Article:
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Last modified: Friday, April 13, 2012

Andy Oler

The Lieber Memorial Teaching Associate Award

Doctoral Student in English
Department of English
College of Arts and Sciences
Indiana University Bloomington
B.A., Wabash College, 2000
M.A., Indiana University, 2006

"Andy always puts his students first." So Courtney Anderson describes Department of English teaching fellow Andy Oler. It's a refrain echoed by many of Oler's students, both those enrolled in his composition and literature classes and those he has worked with as a tutor for the Groups Program and Writing Tutorial Services.

Student engagement is at the heart of Oler's pedagogy. Careful planning of course syllabi and lesson preparation, use of multiple teaching methods, attention to different learning styles and flexibility that allows for spontaneity characterize his instructional style. Particularly effective is Oler's ability to engage the whole class in a lively, structured discussion that always remains grounded in course goals and that builds students' skills and confidence.

Recalling a visit to Oler's class, his colleague Catherine Ozment says, "Students seemed to thrive in the relaxed, but intellectually demanding, atmosphere, and Andy facilitated a conversation that included, over the course of the hour, nearly all of the students in the room." His students echo this observation. "What we said mattered," writes one. "I always felt free to speak my mind without feeling stupid or awkward."

"My goal," Oler says, "is to help students see that good thinking and writing do not appear out of thin air but are derived from a rational process based on close attention and creative thinking about specific evidence." Inventive, varied class activities bring that process alive: playing Boggle to encourage creativity in a film analysis paper, or staging a competition in which groups of students explain what makes for a good thesis statement and argue why theirs is the best.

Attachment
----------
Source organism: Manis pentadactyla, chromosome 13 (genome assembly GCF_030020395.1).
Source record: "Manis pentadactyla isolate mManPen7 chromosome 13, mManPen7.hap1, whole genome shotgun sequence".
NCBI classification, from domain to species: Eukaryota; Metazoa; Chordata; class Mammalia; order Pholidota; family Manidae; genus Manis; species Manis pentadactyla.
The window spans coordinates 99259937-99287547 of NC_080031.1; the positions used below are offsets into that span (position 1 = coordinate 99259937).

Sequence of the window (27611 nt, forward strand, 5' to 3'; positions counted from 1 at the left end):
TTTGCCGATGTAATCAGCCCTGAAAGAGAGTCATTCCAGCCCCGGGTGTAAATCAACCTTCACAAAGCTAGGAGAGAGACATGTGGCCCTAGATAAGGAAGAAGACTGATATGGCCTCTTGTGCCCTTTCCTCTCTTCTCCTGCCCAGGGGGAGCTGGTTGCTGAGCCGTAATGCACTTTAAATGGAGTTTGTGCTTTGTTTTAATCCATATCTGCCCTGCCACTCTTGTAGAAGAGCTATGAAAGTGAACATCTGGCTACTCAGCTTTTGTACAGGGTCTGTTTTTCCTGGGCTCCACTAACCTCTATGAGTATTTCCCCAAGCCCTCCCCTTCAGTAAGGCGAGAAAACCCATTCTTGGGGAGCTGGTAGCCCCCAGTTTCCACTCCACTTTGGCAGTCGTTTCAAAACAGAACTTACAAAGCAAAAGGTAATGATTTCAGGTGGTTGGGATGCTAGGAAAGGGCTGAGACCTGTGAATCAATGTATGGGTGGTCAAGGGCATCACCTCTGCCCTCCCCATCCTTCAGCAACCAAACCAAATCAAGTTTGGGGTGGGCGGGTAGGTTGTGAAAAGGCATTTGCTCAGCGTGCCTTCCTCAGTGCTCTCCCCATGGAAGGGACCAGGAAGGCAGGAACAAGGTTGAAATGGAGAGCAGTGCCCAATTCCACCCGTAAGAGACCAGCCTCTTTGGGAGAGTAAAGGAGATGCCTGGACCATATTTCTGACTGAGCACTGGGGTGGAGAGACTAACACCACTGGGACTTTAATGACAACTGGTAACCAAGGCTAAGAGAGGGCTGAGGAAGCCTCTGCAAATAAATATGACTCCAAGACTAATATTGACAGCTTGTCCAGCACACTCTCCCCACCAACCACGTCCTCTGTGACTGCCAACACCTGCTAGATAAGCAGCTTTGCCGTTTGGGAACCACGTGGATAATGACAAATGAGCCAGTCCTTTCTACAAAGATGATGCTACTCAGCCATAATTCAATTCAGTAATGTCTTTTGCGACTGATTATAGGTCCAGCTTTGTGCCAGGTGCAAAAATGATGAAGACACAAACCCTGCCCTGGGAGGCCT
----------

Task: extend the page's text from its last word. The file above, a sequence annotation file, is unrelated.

Oler's concern for his students doesn't end when class or office hours are over. Generous with his time and expertise, Oler demonstrates what student Preethi Manohar calls "his investment in the progress of individual students." It's an investment with dividends for students outside the Department of English as well. As a tutor and instructor in the Groups Program, and as a tutor at IU's Writing Tutorial Services, Oler has helped students in a variety of disciplines hone their skills as writers and has also acclimated pre-freshmen to the rigors of college life.

Of Groups, Oler writes, "a first-generation college student myself, I am glad to have had the opportunity to help some of those students prepare themselves for the massive change that can come to someone who doesn't know what to expect of the first year in college."

Many students have found navigating their college careers at IU easier thanks to Oler's guidance in and out of class. "Andy is truly dedicated to seeing his present and past students succeed at Indiana University and beyond," says student Gordon Lang.

Oler brought the same skill, enthusiasm and dedication evident in his teaching to his work mentoring new teachers. As an assistant director of the English department's First-Year Writing Program, Oler guided new associate instructors through their first semesters in the composition classroom. Culbertson Chair of Writing and Professor of English John Schilb considers Oler "an ideal mentor," and notes that "his resourcefulness as a teacher is a model for the rest of us, old and new faculty alike."

Mentees such as Beth Bevis second Schilb's praise. Of Oler's regular meetings with his group of AIs, she reports, "he modeled effective teaching strategies for us even while he was coaching us in concrete ways -- providing sample classroom activities, for example, or sharing materials from his own teaching that we were able to adapt to our own purposes."

Bevis best sums up all of Oler's efforts on behalf of students and teachers at IU: "The English department and its AIs are lucky to have him as an exemplar, and the undergraduates are lucky to have him as a teacher."